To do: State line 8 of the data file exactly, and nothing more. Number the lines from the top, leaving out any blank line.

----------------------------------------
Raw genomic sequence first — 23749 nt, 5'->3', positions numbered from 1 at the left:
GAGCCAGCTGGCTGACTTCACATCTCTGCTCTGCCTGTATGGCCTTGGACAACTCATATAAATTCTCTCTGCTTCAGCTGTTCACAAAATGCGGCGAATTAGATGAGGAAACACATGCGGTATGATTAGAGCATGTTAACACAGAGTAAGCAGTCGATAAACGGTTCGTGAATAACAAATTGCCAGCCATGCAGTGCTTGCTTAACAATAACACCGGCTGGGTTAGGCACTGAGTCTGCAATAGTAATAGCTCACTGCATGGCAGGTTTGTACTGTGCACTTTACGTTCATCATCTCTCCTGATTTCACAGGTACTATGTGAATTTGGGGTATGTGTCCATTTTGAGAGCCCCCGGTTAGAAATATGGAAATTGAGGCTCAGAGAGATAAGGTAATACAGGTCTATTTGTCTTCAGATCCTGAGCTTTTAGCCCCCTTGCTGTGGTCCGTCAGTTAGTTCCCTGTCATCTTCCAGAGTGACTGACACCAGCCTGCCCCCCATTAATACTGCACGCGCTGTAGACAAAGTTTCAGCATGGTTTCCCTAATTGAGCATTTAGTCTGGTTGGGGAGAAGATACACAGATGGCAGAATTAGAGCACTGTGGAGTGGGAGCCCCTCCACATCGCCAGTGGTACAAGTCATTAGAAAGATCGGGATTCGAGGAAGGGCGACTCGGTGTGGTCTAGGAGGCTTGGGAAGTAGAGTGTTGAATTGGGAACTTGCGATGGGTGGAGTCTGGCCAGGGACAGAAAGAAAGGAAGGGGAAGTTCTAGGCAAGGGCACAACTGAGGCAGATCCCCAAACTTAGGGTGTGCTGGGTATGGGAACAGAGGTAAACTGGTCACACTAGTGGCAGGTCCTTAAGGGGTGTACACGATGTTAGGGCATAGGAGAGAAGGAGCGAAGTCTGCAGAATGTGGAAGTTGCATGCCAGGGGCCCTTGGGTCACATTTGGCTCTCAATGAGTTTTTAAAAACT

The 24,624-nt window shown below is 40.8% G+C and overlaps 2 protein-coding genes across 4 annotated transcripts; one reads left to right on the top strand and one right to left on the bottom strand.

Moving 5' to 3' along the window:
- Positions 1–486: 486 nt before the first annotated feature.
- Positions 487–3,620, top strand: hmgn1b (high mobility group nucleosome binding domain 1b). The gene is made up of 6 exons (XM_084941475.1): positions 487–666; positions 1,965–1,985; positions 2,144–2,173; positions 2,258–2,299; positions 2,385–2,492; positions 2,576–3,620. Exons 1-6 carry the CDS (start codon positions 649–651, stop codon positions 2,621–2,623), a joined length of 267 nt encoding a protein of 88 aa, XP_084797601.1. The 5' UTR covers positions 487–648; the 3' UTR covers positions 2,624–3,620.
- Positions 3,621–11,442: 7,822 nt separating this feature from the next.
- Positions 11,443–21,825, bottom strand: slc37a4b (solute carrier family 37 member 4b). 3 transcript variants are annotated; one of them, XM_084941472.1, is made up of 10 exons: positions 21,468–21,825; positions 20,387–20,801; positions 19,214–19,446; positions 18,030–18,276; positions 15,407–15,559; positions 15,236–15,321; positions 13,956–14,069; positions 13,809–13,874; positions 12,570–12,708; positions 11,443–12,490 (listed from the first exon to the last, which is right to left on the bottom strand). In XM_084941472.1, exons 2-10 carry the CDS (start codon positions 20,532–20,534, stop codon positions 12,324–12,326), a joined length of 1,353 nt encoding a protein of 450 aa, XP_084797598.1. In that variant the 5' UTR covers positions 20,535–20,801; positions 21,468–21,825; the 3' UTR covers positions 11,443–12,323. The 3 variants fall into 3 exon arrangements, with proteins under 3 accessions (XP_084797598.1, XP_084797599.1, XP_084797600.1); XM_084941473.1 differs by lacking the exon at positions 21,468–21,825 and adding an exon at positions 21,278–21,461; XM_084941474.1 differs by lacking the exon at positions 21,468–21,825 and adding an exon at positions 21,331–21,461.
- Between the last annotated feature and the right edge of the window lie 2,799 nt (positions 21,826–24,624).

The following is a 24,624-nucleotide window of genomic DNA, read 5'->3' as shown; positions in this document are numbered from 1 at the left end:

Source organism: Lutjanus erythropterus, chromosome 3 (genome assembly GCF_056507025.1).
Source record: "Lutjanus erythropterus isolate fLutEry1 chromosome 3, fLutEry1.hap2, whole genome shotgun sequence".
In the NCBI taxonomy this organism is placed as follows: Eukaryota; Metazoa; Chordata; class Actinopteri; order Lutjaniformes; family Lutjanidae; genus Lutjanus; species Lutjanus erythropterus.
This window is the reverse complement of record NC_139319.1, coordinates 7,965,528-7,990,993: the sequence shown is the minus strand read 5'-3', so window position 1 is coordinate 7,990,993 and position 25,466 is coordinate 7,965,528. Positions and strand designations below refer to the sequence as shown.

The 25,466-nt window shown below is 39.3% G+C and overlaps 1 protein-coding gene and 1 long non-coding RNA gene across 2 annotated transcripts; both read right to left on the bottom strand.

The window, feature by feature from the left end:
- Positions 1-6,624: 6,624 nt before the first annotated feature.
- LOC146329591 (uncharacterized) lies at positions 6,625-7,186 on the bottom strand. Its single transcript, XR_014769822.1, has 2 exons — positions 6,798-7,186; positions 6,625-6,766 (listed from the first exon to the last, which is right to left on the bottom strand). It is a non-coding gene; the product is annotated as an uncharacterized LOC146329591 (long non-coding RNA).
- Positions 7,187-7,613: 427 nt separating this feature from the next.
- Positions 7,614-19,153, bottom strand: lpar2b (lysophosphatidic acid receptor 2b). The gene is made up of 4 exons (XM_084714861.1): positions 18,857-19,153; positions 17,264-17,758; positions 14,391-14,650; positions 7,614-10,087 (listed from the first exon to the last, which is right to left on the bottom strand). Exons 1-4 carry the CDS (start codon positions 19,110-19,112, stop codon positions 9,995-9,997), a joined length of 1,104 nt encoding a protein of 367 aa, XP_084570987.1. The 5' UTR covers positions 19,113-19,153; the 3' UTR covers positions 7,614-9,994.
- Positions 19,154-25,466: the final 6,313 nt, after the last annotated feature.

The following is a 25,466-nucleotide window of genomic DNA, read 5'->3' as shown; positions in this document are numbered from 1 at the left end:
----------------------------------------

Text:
- Positions 11,443–21,825, bottom strand: slc37a4b (solute carrier family 37 member 4b). 3 transcript variants are annotated; one of them, XM_084941472.1, is made up of 10 exons: positions 21,468–21,825; positions 20,387–20,801; positions 19,214–19,446; positions 18,030–18,276; positions 15,407–15,559; positions 15,236–15,321; positions 13,956–14,069; positions 13,809–13,874; positions 12,570–12,708; positions 11,443–12,490 (listed from the first exon to the last, which is right to left on the bottom strand). In XM_084941472.1, exons 2-10 carry the CDS (start codon positions 20,532–20,534, stop codon positions 12,324–12,326), a joined length of 1,353 nt encoding a protein of 450 aa, XP_084797598.1. In that variant the 5' UTR covers positions 20,535–20,801; positions 21,468–21,825; the 3' UTR covers positions 11,443–12,323. The 3 variants fall into 3 exon arrangements, with proteins under 3 accessions (XP_084797598.1, XP_084797599.1, XP_084797600.1); XM_084941473.1 differs by lacking the exon at positions 21,468–21,825 and adding an exon at positions 21,278–21,461; XM_084941474.1 differs by lacking the exon at positions 21,468–21,825 and adding an exon at positions 21,331–21,461.